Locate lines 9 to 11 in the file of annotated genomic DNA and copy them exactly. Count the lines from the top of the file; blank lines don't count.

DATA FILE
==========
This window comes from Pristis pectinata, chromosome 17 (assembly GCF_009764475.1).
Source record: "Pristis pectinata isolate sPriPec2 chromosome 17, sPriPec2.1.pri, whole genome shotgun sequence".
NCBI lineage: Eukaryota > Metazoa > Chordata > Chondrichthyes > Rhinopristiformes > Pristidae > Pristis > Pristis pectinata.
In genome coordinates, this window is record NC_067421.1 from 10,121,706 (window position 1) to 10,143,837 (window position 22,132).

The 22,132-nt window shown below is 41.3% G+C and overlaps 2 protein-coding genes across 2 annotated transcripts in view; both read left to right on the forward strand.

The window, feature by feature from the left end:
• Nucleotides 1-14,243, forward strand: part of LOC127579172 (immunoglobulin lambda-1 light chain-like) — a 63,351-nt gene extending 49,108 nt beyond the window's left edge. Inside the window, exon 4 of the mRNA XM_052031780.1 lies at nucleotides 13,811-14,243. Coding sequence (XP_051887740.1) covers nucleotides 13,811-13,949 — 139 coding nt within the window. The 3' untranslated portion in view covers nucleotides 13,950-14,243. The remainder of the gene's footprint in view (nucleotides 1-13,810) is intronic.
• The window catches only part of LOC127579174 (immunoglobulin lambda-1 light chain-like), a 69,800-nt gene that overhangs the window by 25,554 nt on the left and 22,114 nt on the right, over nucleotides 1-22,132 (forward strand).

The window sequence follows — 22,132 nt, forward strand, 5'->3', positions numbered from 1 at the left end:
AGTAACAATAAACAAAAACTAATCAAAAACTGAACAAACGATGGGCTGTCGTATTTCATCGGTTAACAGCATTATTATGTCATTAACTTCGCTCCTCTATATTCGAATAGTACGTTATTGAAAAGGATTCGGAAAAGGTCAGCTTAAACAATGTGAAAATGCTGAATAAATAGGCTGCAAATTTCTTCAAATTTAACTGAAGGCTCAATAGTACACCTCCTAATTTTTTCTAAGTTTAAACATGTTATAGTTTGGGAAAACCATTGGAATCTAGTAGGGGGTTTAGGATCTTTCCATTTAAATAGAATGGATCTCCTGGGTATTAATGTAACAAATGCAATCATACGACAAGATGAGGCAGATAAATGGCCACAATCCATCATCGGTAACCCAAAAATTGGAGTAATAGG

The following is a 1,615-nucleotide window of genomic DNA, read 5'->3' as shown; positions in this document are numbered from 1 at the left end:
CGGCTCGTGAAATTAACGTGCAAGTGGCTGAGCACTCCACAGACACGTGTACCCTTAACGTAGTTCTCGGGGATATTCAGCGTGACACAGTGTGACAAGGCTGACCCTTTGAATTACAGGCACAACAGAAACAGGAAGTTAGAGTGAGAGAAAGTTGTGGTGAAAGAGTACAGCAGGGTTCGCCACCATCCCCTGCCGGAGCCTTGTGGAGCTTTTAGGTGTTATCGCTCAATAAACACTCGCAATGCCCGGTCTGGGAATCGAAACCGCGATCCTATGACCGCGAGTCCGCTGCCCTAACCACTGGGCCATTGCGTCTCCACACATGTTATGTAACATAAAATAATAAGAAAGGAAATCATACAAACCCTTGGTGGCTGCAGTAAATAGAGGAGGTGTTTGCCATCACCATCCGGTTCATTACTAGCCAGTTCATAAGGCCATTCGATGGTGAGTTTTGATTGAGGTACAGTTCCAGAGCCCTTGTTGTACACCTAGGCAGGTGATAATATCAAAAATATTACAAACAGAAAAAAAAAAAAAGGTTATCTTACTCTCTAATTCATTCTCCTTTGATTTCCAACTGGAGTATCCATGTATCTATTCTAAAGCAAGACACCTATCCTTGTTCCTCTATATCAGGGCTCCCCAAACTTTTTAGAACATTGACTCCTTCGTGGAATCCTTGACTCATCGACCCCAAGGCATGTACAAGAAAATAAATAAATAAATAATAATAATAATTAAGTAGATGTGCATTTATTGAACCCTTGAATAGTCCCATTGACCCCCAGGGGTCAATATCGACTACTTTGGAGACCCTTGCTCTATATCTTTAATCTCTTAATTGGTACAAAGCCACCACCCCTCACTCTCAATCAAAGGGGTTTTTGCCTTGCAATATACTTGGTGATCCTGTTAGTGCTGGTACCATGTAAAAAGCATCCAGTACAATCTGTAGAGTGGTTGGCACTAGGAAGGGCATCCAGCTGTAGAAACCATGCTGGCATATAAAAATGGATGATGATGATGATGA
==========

The window sequence follows — 22,132 nt, forward strand, 5'->3', positions numbered from 1 at the left end:
AGTAACAATAAACAAAAACTAATCAAAAACTGAACAAACGATGGGCTGTCGTATTTCATCGGTTAACAGCATTATTATGTCATTAACTTCGCTCCTCTATATTCGAATAGTACGTTATTGAAAAGGATTCGGAAAAGGTCAGCTTAAACAATGTGAAAATGCTGAATAAATAGGCTGCAAATTTCTTCAAATTTAACTGAAGGCTCAATAGTACACCTCCTAATTTTTTCTAAGTTTAAACATGTTATAGTTTGGGAAAACCATTGGAATCTAGTAGGGGGTTTAGGATCTTTCCATTTAAATAGAATGGATCTCCTGGGTATTAATGTAACAAATGCAATCATACGACAAGATGAGGCAGATAAATGGCCACAATCCATCATCGGTAACCCAAAAATTGGAGTAATAGG

The following is a 1,615-nucleotide window of genomic DNA, read 5'->3' as shown; positions in this document are numbered from 1 at the left end: